Hopeline: 988

New national number for mental health crisis leans into local community networks 

If you or someone you love is struggling with mental health issues, you know how dark the world can feel sometimes. You’re not alone. Every day in Philadelphia, 200 people seek support for emotional distress or crisis. Sadly, this is part of a wider trend across the country, as we all stress out over pandemics, gun violence, climate change, political extremism – deep breath – crumbling social norms. The good news is, the US has made an enormous investment in mental health funding, including $200 million to totally revamp our national response system (Thanks, infrastructure bill!).

The country has had a toll-free “Suicide Prevention Lifeline” since 2005, but in 2022 we upgraded to a three-digit 24/7 hotline, 988, that provides a fuller suite of mental health support and referrals, in addition to free, confidential emotional support for people in emotional crisis or distress. In Philadelphia, 988 calls are directed to a Community Mobile Crisis Response network where trained, trusted professionals respond with non-police services.

Unlike 911, which uses geolocation to automatically pinpoint a caller’s address from their phone, 988 has no such surveillance capabilities. Callers need not worry that an emergency vehicle will spontaneously appear to hold them against their will – or worse. If you’re uncomfortable with the call at any time, you can just hang up. Therapeutically, 988’s counselors are trained to help people manage their feelings, to explain (and refer) outpatient treatment options, and to support self-care efforts.

⚠️⚠️⚠️ BIG CAVEAT: If a counselor feels danger is imminent, 988’s official policy is to call 911. 😬 And then I guess they just hope that the cops who arrive aren’t racist, reactionary (or both)…? If they send an ambulance instead that might be safer but it’s also very expensive, which kinda seems like a cruel trick – to save someone’s life only to trash it with bills they can’t pay.

988 Alternatives

Most critics of 988 find the hotline’s connection to 911 problematic, putting callers at at risk for nonconsensual location tracing, unwanted involvement of law enforcement, and involuntary hospitalization/violation of privacy rights. These outcomes can be harmful and downright traumatizing for some callers, especially those from marginalized communities.

“Warm lines” offer another alternative that’s focused on emotional assistance over intervention. Most are peer-supported, often staffed with volunteers trained to provide empathy, acceptance, and information.  If you are not in a crisis situation, you can try one of the following resources:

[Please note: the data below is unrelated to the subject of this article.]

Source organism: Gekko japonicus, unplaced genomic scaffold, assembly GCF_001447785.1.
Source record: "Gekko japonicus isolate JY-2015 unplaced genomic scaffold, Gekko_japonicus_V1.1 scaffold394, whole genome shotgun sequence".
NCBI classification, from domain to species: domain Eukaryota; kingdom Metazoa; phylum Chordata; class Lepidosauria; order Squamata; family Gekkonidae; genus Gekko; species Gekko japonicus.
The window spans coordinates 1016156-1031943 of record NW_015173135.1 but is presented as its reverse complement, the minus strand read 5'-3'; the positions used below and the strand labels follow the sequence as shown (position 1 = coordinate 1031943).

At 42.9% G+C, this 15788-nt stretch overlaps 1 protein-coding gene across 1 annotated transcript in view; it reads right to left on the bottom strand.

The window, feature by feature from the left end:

HealthyMindsPhilly.org: A 24/7 mental crisis line for individuals and their families dealing with mental/behavioral health emergencies. All callers receive counseling, guidance, and direction for evaluation/treatment options. 215-685-6440 or text “HOME” to 741741. (Non-emergencies call 855-507-9276, M–F, 4–7PM)

Blackline: A hotline geared toward the Black, Black LGBTQ+, brown, Native, and Muslim communities – callblackline.com 800-604-5841 (text too) or email info@callblackline.org (though the hotline is geared towards people of color, no one will be turned away). Anonymous and confidential crisis counseling. It also provides an avenue to report negative physical and/or inappropriate contact with police.

Trans Lifeline Hotline: Peer-supported phone service for trans and questioning peers. Full anonymity, no “nonconsensual active rescue” (they won’t call 911 on you or share your info with law enforcement) translifeline.org/hotline 877-565-8860

Whoever you are, however you’re feeling: you matter! Services and resources exist that can help you through your pain, starting right now. Take the time, call a line. Thank you for fighting back against hopelessness. The more we can make space for healing and understanding in our lives, the better our whole community can be. 🌟🌈 🧡

If you or someone you know is in crisis, call or text the National Suicide Prevention Lifeline at 988, staffed by trained counselors providing free, confidential support. Spanish speakers call: 1-888-628-9454. Hearing impaired: 1-800-799-4889.

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